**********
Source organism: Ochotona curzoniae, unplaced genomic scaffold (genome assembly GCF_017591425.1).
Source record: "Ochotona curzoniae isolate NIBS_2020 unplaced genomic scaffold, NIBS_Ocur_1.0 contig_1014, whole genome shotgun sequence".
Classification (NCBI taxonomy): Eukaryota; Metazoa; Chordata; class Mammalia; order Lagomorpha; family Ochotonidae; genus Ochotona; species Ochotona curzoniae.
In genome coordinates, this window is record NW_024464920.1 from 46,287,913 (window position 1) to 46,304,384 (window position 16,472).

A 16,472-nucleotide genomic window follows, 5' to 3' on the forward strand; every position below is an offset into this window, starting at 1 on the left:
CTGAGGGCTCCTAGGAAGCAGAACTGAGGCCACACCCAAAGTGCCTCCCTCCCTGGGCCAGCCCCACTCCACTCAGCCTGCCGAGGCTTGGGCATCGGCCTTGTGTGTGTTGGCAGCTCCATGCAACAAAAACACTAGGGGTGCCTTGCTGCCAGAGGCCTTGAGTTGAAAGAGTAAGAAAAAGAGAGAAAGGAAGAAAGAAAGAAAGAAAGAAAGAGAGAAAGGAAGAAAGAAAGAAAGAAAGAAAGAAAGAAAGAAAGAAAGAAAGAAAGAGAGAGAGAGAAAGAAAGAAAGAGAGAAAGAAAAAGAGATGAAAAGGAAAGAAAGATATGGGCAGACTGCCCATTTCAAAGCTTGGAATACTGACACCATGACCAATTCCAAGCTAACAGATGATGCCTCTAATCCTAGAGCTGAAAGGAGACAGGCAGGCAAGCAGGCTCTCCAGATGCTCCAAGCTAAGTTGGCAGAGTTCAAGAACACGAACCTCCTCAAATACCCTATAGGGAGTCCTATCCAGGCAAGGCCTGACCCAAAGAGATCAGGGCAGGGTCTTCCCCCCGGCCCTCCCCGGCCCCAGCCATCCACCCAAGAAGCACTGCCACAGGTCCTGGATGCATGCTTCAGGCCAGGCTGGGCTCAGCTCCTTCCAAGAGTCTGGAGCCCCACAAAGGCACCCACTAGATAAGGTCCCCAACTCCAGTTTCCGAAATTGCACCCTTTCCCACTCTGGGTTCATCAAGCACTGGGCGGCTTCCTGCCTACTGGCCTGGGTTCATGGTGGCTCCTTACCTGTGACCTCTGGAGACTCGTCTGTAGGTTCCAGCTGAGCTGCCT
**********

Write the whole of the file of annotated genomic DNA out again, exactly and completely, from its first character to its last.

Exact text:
Source organism: Ochotona curzoniae, unplaced genomic scaffold (genome assembly GCF_017591425.1).
Source record: "Ochotona curzoniae isolate NIBS_2020 unplaced genomic scaffold, NIBS_Ocur_1.0 contig_1014, whole genome shotgun sequence".
Classification (NCBI taxonomy): Eukaryota; Metazoa; Chordata; class Mammalia; order Lagomorpha; family Ochotonidae; genus Ochotona; species Ochotona curzoniae.
In genome coordinates, this window is record NW_024464920.1 from 46,287,913 (window position 1) to 46,304,384 (window position 16,472).

A 16,472-nucleotide genomic window follows, 5' to 3' on the forward strand; every position below is an offset into this window, starting at 1 on the left:
CTGAGGGCTCCTAGGAAGCAGAACTGAGGCCACACCCAAAGTGCCTCCCTCCCTGGGCCAGCCCCACTCCACTCAGCCTGCCGAGGCTTGGGCATCGGCCTTGTGTGTGTTGGCAGCTCCATGCAACAAAAACACTAGGGGTGCCTTGCTGCCAGAGGCCTTGAGTTGAAAGAGTAAGAAAAAGAGAGAAAGGAAGAAAGAAAGAAAGAAAGAAAGAGAGAAAGGAAGAAAGAAAGAAAGAAAGAAAGAAAGAAAGAAAGAAAGAAAGAAAGAGAGAGAGAGAAAGAAAGAAAGAGAGAAAGAAAAAGAGATGAAAAGGAAAGAAAGATATGGGCAGACTGCCCATTTCAAAGCTTGGAATACTGACACCATGACCAATTCCAAGCTAACAGATGATGCCTCTAATCCTAGAGCTGAAAGGAGACAGGCAGGCAAGCAGGCTCTCCAGATGCTCCAAGCTAAGTTGGCAGAGTTCAAGAACACGAACCTCCTCAAATACCCTATAGGGAGTCCTATCCAGGCAAGGCCTGACCCAAAGAGATCAGGGCAGGGTCTTCCCCCCGGCCCTCCCCGGCCCCAGCCATCCACCCAAGAAGCACTGCCACAGGTCCTGGATGCATGCTTCAGGCCAGGCTGGGCTCAGCTCCTTCCAAGAGTCTGGAGCCCCACAAAGGCACCCACTAGATAAGGTCCCCAACTCCAGTTTCCGAAATTGCACCCTTTCCCACTCTGGGTTCATCAAGCACTGGGCGGCTTCCTGCCTACTGGCCTGGGTTCATGGTGGCTCCTTACCTGTGACCTCTGGAGACTCGTCTGTAGGTTCCAGCTGAGCTGCCT